The popular Philippines martial art is called arnis.Also known as eskrima or kali, arnis is considered to be the national sport of Philippines. This martial art form was founded by Remy Amador Presas. A rattan stick (cane or baston) is the primary weapon used in this martial art form. Filipinos also like watching American games like football and basketball (Mildenstein & Stier, 2005). Rugby has also made the country of Philippines to become popular globally.


Filipinos love celebrating Christmas. Relatives and families usually meet on 24th of December to celebrate the joyful occasion with a midnight meal. Additionally, Filipino families also get together  to celebrate New Year’s Day on the 1stof January. One of the main customs of the Filipinos is to put on dotted clothes, and prepare round fruits on the table to signify prosperity.


In Philippines, greetings are considered formal and it follows a set protocol.For instance, greeting the most important person or the eldest first is a rule that must be followed by all people. The standard form of greeting is a handshake with a welcoming smile. Close female blood relatives and friends are allowed to hug and kiss each other, when they meet. Filipinos also use professional, honorific and academic titles, and the person’s surname until one is allowed to use their nicknames or first names. Additionally, if a person is invited to a Filipino home for dinner, he/she is supposed to bring flowers or sweets to the hosts. This is also one of the rules that are followed by all people as part of the Filipino etiquette.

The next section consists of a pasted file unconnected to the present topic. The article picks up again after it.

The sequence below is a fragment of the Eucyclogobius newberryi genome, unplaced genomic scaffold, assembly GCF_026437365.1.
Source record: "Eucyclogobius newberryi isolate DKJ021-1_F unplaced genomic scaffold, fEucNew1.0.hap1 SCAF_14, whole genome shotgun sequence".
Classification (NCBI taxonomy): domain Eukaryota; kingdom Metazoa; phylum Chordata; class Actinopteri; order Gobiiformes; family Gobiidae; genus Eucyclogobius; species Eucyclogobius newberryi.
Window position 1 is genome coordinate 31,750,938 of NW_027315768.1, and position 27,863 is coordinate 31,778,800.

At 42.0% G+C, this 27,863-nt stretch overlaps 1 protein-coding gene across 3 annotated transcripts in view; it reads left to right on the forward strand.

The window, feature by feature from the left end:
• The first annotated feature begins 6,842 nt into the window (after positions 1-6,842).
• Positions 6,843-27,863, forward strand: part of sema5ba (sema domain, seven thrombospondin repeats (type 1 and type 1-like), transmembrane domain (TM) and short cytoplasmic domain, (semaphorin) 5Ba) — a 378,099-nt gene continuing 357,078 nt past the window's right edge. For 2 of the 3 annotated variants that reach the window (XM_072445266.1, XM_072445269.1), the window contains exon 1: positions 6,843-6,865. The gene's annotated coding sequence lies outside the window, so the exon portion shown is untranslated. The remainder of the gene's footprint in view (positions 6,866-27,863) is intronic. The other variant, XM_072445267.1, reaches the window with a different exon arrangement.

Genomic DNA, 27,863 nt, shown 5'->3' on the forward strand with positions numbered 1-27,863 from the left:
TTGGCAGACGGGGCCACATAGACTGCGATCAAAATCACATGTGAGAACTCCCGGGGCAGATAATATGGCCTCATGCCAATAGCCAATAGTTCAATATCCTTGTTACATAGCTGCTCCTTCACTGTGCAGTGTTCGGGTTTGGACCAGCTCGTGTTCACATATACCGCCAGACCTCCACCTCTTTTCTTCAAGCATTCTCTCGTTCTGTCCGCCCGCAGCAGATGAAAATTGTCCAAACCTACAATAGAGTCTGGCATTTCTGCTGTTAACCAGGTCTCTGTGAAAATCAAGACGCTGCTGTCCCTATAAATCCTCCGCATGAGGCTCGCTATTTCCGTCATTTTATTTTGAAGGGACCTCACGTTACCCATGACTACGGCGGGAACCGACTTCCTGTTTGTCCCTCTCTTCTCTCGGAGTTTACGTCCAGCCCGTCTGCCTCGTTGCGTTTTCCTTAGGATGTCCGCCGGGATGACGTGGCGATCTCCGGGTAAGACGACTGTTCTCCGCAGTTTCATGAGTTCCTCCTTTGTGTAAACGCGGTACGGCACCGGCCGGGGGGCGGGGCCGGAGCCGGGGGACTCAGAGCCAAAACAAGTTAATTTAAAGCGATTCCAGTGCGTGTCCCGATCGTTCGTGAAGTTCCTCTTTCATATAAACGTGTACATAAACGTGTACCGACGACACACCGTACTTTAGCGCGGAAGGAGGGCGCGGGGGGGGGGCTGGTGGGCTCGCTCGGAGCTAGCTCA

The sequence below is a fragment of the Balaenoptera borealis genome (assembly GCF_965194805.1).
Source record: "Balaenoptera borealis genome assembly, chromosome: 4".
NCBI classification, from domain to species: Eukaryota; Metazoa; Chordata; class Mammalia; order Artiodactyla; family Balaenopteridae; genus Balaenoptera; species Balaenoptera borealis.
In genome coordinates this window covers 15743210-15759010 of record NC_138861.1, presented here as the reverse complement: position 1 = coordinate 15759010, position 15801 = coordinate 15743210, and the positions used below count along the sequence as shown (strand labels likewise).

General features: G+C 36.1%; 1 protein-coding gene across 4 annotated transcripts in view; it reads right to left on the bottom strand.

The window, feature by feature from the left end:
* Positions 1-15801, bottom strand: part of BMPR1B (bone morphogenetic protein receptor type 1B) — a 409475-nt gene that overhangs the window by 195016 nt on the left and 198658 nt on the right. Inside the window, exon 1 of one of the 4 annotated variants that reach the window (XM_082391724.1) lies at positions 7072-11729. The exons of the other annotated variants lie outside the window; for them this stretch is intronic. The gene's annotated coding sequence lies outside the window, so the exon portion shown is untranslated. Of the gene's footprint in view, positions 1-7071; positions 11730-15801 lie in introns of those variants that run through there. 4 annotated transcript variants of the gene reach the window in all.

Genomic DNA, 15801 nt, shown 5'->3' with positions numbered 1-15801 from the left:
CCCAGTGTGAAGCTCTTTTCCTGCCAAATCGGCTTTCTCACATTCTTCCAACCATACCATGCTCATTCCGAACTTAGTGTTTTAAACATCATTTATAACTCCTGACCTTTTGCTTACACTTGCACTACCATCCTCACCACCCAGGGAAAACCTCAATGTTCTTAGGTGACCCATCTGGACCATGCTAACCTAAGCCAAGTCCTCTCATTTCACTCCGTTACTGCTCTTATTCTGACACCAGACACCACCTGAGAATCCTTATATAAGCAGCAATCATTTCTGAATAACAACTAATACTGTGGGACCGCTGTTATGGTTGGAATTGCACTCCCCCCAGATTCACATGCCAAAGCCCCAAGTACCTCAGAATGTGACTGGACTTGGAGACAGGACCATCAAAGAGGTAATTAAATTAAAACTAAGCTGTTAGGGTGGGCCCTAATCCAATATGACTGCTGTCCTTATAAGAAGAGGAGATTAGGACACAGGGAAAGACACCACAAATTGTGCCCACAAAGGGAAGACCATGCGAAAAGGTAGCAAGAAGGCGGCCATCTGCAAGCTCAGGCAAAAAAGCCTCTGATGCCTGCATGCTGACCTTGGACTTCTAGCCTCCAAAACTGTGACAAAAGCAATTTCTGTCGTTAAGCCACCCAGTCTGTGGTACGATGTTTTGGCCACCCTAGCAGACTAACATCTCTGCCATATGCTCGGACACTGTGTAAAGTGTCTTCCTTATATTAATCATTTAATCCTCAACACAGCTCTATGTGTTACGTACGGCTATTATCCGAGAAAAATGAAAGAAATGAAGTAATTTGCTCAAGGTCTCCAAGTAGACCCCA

In conclusion, the people of Philippines have an exceptional culture because of the influence of colonization, and interaction with neighboring nations (Mildenstein & Stier, 2005). The Filipinos strive to provide daily needs for their families, and improve the standards of living of the next generation. The melting pot theory that is apparent in this culture makes this nation a vibrant, diverse, and exciting place to live and visit.




Gray, S. (2003). The Philippines (1st ed.). New York: Children’s Press.

Mildenstein, T., & Stier, S. (2005). Philippines (1st ed.). Philadelphia: Chelsea House Publishers.

Wild, M. (2004). Philippines (1st ed.). San Diego, Calif.: Lucent Books.